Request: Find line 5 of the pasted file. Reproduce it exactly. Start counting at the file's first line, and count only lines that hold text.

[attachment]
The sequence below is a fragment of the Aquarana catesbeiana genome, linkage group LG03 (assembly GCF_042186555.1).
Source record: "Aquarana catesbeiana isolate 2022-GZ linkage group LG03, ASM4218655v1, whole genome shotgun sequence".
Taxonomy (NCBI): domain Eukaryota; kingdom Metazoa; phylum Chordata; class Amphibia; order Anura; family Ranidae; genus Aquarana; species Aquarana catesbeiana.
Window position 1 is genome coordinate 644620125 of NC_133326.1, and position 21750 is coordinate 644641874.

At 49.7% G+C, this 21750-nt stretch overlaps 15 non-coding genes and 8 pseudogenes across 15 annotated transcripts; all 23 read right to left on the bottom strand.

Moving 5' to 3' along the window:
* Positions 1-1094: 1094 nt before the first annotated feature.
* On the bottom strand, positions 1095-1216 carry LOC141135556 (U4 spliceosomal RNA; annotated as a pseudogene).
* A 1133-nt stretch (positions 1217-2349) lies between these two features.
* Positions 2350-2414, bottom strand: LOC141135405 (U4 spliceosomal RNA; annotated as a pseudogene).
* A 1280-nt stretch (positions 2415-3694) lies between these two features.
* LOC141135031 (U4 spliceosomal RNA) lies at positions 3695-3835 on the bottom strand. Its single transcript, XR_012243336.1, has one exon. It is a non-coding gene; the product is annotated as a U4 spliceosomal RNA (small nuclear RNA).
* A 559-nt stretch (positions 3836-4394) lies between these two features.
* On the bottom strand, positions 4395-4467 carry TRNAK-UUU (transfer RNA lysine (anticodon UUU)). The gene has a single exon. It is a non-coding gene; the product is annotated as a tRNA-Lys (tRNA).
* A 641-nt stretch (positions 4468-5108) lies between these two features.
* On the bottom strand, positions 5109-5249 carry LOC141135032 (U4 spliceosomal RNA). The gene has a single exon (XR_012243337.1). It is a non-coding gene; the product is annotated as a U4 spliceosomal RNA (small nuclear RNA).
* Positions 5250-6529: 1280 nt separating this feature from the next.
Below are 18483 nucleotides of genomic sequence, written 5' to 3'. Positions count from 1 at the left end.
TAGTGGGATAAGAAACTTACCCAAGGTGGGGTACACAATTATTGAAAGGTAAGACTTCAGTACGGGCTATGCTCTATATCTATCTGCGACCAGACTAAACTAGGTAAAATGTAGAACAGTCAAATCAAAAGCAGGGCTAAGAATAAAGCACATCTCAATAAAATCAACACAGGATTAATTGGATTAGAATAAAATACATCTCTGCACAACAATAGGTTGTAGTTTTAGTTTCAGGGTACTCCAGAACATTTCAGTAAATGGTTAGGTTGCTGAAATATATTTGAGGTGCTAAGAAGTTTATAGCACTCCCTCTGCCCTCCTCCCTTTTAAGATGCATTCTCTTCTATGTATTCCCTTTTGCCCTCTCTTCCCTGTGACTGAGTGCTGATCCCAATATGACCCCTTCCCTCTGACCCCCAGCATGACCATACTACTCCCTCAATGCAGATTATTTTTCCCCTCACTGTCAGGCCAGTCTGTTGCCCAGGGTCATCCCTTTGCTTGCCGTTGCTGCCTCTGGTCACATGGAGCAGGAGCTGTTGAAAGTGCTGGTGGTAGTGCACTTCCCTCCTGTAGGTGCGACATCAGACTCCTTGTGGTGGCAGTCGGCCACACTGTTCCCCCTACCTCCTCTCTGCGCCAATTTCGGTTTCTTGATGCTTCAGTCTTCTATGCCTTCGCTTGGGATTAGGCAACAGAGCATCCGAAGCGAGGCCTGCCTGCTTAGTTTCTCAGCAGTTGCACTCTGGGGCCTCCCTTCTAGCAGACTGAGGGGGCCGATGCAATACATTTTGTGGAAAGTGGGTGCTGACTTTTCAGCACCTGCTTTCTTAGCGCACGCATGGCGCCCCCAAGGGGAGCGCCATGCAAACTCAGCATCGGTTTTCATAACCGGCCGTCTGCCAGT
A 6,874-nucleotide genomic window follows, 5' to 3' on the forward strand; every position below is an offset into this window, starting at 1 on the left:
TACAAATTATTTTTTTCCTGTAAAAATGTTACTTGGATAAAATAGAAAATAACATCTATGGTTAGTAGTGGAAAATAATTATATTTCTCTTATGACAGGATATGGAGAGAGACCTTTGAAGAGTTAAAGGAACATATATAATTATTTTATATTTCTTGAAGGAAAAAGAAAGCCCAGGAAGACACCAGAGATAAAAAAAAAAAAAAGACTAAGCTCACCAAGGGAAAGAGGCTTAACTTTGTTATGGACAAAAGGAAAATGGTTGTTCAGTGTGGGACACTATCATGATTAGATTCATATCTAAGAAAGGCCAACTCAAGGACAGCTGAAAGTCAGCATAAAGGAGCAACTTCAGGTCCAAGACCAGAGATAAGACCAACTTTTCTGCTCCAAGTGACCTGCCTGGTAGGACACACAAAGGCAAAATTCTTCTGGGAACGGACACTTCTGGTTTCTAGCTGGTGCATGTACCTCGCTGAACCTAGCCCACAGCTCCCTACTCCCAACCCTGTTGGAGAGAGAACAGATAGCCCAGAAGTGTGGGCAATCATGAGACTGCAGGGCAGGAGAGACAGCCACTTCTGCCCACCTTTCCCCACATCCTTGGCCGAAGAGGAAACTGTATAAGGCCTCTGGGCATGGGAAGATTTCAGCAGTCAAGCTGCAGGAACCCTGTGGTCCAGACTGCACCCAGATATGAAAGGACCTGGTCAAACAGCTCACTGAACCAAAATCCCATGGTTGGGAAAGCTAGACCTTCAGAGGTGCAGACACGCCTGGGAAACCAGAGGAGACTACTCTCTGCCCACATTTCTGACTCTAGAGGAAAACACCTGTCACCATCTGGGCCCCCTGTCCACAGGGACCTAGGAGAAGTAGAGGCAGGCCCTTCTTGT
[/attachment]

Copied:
At 49.7% G+C, this 21750-nt stretch overlaps 15 non-coding genes and 8 pseudogenes across 15 annotated transcripts; all 23 read right to left on the bottom strand.